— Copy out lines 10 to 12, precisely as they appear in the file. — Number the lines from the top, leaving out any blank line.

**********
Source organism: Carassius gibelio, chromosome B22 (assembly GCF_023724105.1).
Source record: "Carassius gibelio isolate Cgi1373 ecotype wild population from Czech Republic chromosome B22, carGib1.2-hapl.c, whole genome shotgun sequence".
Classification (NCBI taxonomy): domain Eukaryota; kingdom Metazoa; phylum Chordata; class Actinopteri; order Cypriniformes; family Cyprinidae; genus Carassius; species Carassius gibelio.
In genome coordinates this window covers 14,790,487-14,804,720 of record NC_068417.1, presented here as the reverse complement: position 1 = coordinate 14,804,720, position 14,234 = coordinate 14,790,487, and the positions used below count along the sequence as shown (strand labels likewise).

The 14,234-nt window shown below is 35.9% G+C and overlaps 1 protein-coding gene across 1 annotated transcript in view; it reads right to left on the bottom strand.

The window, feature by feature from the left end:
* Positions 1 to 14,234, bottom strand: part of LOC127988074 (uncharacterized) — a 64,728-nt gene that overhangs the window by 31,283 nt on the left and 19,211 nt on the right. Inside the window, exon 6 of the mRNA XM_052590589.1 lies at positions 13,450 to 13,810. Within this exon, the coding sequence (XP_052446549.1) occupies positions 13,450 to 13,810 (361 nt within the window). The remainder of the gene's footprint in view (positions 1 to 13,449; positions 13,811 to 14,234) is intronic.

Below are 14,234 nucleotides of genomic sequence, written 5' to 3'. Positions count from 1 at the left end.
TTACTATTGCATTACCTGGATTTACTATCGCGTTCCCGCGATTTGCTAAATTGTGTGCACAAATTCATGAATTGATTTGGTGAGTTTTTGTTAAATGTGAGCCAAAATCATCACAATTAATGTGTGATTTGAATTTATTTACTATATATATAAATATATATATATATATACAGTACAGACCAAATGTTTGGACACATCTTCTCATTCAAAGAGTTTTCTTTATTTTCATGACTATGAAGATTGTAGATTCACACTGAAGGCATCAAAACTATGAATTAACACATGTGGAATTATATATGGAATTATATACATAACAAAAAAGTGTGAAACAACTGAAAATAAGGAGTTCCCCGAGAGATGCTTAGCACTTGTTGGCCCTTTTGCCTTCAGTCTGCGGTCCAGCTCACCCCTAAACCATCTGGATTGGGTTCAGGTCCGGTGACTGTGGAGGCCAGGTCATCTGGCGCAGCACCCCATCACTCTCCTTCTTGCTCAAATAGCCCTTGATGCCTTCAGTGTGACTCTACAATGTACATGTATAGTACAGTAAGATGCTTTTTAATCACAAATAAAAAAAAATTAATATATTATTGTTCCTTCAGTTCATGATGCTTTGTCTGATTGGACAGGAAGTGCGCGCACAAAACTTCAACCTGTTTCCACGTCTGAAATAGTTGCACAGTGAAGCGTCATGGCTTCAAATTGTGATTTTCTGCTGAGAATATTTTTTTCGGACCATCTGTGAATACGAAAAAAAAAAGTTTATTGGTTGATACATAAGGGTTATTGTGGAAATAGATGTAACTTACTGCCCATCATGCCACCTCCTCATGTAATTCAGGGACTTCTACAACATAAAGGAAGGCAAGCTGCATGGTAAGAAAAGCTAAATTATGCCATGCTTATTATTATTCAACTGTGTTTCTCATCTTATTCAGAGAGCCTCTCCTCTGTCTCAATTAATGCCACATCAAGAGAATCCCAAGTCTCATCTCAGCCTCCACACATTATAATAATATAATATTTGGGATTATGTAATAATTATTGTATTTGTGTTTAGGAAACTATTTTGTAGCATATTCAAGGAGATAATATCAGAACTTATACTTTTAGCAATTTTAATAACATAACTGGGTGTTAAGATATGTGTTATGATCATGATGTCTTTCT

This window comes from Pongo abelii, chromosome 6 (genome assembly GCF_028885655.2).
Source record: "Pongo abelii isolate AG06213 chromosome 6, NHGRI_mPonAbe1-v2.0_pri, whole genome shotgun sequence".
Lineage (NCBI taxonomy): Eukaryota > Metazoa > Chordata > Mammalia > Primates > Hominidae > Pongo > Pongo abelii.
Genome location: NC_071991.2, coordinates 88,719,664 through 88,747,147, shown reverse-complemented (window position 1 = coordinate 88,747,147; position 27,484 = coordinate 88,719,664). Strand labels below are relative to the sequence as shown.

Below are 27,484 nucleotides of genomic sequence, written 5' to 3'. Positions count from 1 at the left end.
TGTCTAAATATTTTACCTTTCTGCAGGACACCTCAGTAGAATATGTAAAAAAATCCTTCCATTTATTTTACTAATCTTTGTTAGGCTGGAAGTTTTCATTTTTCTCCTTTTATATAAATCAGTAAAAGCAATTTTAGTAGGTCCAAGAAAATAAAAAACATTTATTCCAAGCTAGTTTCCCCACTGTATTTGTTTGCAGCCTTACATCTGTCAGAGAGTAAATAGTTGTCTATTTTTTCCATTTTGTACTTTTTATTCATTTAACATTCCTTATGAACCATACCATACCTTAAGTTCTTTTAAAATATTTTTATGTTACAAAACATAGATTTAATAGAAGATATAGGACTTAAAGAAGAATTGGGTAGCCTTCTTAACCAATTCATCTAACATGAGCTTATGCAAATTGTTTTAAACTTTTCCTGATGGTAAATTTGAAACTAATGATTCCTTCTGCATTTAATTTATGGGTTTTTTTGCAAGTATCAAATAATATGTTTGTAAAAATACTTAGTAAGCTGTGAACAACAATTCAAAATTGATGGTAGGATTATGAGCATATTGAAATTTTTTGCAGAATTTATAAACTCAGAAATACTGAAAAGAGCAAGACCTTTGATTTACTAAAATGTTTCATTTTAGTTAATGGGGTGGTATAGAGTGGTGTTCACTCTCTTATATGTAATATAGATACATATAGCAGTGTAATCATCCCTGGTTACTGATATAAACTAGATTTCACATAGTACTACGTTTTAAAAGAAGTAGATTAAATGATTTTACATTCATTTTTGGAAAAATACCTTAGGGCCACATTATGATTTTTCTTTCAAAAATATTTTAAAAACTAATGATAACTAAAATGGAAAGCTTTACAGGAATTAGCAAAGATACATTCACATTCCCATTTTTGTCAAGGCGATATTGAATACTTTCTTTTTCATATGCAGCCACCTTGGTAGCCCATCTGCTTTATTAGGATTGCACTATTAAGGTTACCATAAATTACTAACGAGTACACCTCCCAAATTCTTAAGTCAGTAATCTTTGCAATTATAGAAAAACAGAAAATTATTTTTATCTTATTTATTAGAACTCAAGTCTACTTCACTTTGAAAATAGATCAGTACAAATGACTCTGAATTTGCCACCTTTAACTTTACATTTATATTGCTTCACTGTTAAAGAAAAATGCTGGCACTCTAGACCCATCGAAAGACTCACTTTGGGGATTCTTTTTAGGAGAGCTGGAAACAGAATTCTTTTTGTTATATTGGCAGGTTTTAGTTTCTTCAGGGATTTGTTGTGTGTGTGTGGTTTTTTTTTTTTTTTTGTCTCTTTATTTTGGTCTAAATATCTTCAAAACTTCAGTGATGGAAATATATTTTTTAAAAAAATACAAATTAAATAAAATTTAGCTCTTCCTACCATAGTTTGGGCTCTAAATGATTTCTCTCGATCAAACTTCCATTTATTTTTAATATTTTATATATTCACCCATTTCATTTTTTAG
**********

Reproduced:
This window comes from Pongo abelii, chromosome 6 (genome assembly GCF_028885655.2).
Source record: "Pongo abelii isolate AG06213 chromosome 6, NHGRI_mPonAbe1-v2.0_pri, whole genome shotgun sequence".
Lineage (NCBI taxonomy): Eukaryota > Metazoa > Chordata > Mammalia > Primates > Hominidae > Pongo > Pongo abelii.